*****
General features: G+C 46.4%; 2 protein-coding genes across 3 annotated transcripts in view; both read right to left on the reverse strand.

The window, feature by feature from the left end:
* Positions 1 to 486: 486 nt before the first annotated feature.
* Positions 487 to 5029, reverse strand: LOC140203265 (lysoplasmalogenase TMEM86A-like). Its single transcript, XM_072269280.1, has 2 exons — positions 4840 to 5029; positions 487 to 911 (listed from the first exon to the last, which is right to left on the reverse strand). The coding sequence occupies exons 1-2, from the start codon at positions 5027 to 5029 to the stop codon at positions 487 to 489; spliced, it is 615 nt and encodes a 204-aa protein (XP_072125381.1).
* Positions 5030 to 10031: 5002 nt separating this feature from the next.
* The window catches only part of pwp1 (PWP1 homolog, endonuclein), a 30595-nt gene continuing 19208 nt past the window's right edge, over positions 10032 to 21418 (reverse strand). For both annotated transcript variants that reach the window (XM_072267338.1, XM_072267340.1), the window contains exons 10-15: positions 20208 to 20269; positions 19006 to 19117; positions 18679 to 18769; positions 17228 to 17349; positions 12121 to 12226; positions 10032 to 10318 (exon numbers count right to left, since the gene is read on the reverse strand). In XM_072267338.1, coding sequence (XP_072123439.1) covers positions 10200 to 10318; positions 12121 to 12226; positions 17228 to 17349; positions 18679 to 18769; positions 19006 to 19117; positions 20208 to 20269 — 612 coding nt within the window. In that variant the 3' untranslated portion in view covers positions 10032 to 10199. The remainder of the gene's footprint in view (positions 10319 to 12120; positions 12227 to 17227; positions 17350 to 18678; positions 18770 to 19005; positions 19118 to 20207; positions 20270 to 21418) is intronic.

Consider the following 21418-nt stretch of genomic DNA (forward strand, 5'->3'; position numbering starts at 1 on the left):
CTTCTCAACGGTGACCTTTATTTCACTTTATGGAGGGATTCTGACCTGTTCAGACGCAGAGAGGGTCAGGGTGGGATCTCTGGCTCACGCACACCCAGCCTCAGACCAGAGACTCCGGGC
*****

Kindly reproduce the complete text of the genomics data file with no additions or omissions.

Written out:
General features: G+C 46.4%; 2 protein-coding genes across 3 annotated transcripts in view; both read right to left on the reverse strand.

The window, feature by feature from the left end:
* Positions 1 to 486: 486 nt before the first annotated feature.
* Positions 487 to 5029, reverse strand: LOC140203265 (lysoplasmalogenase TMEM86A-like). Its single transcript, XM_072269280.1, has 2 exons — positions 4840 to 5029; positions 487 to 911 (listed from the first exon to the last, which is right to left on the reverse strand). The coding sequence occupies exons 1-2, from the start codon at positions 5027 to 5029 to the stop codon at positions 487 to 489; spliced, it is 615 nt and encodes a 204-aa protein (XP_072125381.1).
* Positions 5030 to 10031: 5002 nt separating this feature from the next.
* The window catches only part of pwp1 (PWP1 homolog, endonuclein), a 30595-nt gene continuing 19208 nt past the window's right edge, over positions 10032 to 21418 (reverse strand). For both annotated transcript variants that reach the window (XM_072267338.1, XM_072267340.1), the window contains exons 10-15: positions 20208 to 20269; positions 19006 to 19117; positions 18679 to 18769; positions 17228 to 17349; positions 12121 to 12226; positions 10032 to 10318 (exon numbers count right to left, since the gene is read on the reverse strand). In XM_072267338.1, coding sequence (XP_072123439.1) covers positions 10200 to 10318; positions 12121 to 12226; positions 17228 to 17349; positions 18679 to 18769; positions 19006 to 19117; positions 20208 to 20269 — 612 coding nt within the window. In that variant the 3' untranslated portion in view covers positions 10032 to 10199. The remainder of the gene's footprint in view (positions 10319 to 12120; positions 12227 to 17227; positions 17350 to 18678; positions 18770 to 19005; positions 19118 to 20207; positions 20270 to 21418) is intronic.

Consider the following 21418-nt stretch of genomic DNA (forward strand, 5'->3'; position numbering starts at 1 on the left):
CTTCTCAACGGTGACCTTTATTTCACTTTATGGAGGGATTCTGACCTGTTCAGACGCAGAGAGGGTCAGGGTGGGATCTCTGGCTCACGCACACCCAGCCTCAGACCAGAGACTCCGGGC